Assam in particular has long seen hostility between locals and Bengali-speaking immigrants
At the epicentre of deadly protests in Assam, a red and white cloth has come to symbolize the struggle of the Indian state’s indigenous “sons of the soil” against a new citizenship law that they see as a dangerous threat to their unique culture.
Traditionally worn by fishermen and peasants, millennials and others in the far-flung region have co-opted the gamosa, tieing it around their heads, their waists and emblazoning it with anti-government slogans.
“This is like a flag for us,” said Jatin Borah, 22, one of thousands taking to the streets in days of riots and running battles with police firing blanks and live ammunition that have left five people dead.
“It represents Assam, its culture and collective political and social aspirations of its people,” the student told AFP.
“It’s our pride. It is uniting us.”
Lovely story by @jaleesandrabi on the gamosa, a red and white cloth has come to symbolise the struggle Assam state’s indigenous “sons of the soil” against a new India citizenship law they say threatens their culture @AFP #CABProtest https://t.co/vs5ylpdMZk
India’s northeast region sandwiched between Bangladesh, China and Myanmar has long seethed with inter-ethnic tensions, with armed tribal groups still resisting being part of India.
Assam in particular has long seen hostility between locals and Bengali-speaking immigrants brought by the British to toil on tea plantations or who flowed in around Bangladesh’s 1971 war of independence.
“Assam’s ‘sons of the soil’ cherish new protest symbol” https://t.co/ZyCn0NgAxI
Years of agitation driven by student organizations that included the 1983 Nellie Massacre — when at least 2,000 people were butchered in six hours — only ended in 1985 with the Assam Accord.
Part of the agreement was to root out foreigners and this year a contentious citizens’ registry left off 1.9 million people unable to prove that they or their forebears were in Assam before 1971.
They face possible statelessness, incarceration in prison camps or even deportation.
Now Prime Minister Narendra Modi has re-opened old wounds with legislation passed last week that could give citizenship to 20 million immigrants living in India — including some 500,000 in Assam.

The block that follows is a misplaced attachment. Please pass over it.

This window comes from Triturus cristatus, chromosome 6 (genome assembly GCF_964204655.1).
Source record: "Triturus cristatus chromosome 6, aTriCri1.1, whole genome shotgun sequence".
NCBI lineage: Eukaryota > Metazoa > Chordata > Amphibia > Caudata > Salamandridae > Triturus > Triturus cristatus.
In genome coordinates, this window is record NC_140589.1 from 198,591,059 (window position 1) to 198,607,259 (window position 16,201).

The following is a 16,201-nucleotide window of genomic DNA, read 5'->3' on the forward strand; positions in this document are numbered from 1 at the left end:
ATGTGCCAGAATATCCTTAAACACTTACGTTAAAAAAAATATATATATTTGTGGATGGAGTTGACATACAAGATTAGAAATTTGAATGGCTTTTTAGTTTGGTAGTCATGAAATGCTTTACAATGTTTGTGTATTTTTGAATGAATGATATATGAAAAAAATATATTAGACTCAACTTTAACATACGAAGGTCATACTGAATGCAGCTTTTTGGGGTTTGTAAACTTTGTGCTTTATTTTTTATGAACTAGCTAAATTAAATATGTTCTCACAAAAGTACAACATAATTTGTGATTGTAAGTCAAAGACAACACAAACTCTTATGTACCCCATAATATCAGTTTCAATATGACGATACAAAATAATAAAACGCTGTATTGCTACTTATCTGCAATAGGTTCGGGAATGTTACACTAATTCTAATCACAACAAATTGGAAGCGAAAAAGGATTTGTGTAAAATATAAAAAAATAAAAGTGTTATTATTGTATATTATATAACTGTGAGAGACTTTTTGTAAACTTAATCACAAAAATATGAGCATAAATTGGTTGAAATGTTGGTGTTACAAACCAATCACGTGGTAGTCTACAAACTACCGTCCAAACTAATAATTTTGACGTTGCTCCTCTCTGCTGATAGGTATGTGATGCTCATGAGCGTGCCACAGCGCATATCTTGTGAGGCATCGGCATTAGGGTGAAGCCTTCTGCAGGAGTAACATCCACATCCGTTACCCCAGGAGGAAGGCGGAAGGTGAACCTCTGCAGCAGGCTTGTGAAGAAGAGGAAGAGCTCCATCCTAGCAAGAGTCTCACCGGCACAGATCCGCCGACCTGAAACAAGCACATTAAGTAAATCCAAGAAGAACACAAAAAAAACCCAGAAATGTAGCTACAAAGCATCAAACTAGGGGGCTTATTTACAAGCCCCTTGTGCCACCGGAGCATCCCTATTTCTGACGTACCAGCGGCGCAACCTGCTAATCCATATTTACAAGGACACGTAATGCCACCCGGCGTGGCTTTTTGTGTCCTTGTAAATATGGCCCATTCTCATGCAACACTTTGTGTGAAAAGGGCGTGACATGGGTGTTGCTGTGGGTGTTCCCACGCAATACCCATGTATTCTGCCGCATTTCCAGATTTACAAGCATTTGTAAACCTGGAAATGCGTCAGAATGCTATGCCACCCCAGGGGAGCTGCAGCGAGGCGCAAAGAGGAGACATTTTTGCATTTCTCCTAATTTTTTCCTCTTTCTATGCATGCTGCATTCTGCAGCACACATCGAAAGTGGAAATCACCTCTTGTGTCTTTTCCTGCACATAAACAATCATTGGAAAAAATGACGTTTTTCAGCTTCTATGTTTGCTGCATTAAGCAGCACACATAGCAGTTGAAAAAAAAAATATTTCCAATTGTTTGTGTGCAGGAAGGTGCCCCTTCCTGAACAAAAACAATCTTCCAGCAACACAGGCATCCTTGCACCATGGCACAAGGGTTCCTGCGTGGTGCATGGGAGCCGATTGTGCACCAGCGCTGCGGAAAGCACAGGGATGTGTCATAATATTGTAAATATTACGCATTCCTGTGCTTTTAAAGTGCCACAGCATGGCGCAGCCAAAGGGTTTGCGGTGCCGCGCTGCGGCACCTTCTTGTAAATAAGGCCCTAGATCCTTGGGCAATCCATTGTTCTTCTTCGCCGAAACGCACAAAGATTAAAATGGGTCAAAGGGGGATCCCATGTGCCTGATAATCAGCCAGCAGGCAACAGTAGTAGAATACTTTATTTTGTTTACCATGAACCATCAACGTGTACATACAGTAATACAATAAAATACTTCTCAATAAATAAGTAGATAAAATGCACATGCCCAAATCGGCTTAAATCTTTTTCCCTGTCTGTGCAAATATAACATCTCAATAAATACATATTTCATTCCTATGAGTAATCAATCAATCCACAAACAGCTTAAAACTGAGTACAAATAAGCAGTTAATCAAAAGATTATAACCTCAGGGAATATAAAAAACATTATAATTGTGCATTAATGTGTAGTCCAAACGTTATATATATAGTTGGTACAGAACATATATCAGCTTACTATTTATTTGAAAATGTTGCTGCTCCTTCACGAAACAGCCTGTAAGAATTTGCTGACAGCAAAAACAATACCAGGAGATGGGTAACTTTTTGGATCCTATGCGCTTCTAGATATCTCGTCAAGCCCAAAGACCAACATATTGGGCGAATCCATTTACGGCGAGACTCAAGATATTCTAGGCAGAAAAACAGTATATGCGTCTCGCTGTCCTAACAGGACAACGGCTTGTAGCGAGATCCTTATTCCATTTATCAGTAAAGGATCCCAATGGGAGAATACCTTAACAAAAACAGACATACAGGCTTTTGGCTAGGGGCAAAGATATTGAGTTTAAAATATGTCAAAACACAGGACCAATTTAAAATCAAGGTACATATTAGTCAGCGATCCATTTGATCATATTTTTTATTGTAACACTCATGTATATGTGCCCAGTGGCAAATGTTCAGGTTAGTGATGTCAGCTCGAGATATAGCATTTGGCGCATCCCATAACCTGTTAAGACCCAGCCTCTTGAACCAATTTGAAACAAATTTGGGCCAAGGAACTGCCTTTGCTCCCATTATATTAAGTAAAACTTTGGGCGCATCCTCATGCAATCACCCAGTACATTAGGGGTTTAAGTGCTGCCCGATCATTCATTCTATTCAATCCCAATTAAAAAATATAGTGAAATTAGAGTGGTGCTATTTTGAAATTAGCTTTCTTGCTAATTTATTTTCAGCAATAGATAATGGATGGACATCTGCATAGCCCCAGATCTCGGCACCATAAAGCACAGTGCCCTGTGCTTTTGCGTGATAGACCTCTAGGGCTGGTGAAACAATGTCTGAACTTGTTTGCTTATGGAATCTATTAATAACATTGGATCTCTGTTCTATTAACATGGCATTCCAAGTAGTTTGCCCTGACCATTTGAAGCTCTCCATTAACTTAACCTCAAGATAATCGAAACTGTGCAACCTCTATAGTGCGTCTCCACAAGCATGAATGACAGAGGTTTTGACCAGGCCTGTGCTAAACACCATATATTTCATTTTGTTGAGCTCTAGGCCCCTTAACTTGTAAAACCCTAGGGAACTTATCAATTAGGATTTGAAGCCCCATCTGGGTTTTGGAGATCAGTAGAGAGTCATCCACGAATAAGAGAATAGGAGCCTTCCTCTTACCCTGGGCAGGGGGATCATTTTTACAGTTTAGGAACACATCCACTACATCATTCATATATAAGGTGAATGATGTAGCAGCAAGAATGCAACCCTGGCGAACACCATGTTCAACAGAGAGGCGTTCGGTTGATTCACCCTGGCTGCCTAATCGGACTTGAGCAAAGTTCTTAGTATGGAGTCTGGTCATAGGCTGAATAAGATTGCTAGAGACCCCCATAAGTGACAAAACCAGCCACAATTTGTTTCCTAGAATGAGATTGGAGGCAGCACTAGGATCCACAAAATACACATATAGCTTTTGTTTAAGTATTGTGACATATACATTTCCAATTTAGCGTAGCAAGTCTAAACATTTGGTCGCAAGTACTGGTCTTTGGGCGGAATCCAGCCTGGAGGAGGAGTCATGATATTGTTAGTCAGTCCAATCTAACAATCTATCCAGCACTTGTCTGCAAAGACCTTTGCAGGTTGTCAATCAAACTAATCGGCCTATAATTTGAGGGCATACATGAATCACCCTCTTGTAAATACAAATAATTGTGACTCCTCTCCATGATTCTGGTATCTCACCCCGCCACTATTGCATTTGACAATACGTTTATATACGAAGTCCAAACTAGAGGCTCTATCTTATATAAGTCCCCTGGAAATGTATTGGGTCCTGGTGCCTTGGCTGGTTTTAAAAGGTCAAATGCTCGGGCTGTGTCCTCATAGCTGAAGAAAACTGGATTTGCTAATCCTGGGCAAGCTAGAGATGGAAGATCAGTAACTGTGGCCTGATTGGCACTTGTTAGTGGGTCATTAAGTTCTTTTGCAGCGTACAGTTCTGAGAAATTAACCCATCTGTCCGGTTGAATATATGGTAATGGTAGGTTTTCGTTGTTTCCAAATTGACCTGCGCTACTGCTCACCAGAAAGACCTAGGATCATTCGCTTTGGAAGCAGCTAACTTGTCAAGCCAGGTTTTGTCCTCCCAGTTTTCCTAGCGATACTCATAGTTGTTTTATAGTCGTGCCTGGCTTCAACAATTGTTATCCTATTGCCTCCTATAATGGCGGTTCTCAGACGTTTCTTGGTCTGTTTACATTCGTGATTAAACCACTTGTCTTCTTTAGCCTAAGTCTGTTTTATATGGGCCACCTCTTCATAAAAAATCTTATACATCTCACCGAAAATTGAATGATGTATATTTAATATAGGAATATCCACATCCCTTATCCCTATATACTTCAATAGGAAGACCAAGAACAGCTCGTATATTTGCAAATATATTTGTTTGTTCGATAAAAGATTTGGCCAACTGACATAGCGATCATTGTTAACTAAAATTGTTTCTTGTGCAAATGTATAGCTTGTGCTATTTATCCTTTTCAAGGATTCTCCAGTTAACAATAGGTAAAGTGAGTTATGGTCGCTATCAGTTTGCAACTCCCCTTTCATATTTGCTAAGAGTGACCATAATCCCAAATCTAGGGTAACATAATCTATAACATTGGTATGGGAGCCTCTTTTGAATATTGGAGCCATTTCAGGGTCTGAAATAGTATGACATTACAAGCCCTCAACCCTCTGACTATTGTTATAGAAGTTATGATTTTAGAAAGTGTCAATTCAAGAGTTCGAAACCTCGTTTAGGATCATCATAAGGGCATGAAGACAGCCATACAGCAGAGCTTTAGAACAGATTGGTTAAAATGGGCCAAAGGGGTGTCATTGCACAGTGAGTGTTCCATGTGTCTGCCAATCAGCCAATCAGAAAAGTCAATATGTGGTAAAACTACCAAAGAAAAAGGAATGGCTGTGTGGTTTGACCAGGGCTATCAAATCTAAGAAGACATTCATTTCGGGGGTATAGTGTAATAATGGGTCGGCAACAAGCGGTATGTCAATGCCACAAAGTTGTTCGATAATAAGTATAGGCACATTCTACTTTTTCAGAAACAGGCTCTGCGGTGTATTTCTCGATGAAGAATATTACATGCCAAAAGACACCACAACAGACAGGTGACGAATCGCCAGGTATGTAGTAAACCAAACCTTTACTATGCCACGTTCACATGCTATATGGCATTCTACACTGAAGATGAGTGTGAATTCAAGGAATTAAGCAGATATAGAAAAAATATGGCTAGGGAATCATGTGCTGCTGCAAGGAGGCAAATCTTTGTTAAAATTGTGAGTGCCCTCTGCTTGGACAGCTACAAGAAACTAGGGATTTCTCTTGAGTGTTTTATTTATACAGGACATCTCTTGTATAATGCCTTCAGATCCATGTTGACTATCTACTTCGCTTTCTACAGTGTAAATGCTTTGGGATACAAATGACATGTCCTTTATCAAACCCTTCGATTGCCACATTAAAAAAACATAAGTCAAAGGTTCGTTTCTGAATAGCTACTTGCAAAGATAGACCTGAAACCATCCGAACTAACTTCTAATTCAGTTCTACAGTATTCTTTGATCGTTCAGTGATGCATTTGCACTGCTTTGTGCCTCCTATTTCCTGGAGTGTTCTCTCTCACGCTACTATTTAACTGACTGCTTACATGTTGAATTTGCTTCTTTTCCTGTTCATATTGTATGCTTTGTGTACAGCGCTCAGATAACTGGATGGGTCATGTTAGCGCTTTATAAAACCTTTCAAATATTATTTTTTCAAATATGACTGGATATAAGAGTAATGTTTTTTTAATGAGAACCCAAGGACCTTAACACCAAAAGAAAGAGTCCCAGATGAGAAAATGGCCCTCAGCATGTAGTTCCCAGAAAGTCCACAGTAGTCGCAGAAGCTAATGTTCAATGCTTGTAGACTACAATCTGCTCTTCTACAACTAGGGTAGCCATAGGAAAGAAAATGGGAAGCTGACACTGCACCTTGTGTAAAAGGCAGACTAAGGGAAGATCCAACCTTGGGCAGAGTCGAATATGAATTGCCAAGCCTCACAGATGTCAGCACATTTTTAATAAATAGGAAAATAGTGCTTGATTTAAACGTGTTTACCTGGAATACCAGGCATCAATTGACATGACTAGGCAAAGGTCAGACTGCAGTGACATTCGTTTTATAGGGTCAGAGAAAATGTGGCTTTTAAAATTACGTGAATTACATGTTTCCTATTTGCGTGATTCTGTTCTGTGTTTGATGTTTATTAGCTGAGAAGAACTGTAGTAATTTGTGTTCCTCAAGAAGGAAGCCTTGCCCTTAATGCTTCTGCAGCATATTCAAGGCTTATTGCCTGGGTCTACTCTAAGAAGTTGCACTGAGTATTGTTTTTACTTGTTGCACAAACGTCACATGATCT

Graffiti has sprung up across Guwahati, Assam’s main city and the epicentre of days of riots and clashes with police that left two people dead and dozens hurt, saying it violates the hard-won 1985 deal.
“The law poses a direct threat to our culture, livelihood and homeland,” Samujjal Battacharya, a senior figure in the still-powerful All Assam Students Union (AASU) organization.
“We won’t accept even a single immigrant. Assam has taken enough immigrants in the past,” he said as protestors chanted “Long Live Assam” and “Hail, Mother Assam.”
Back to the roots
He too sports a gamosa, as do two young women walking silently by, theirs emblazoned with “Mr Modi, Assam is not your dumping ground” in English and Assamese, the local official language.
It comes in different sizes but the pattern of a red border of flowers around the white handmade cotton is universal, cutting across more than 20 tribes of Assam’s valleys and hills.
“The gamosa has been part of the life for centuries in Assam,” Bishnu Saikia, a social scientist, told AFP, used by farmers and fishermen “primarily to wipe sweat at work.”
But he said, over the years, it has become part of local popular culture and evolved into a symbol of Assamese identity. It is often given to visitors as a souvenir of the state.
“Assam’s millennials and later generations have adopted it as a cultural symbol and are unabashed about flaunting it,” he said. “It is giving them the feeling to connect with the roots.”
“Our ancestors have preserved the tradition for centuries and if outsiders are allowed to settle here, this might die too,” Utpal Borah, a protester, told AFP.
“Our existence is under threat,” he said.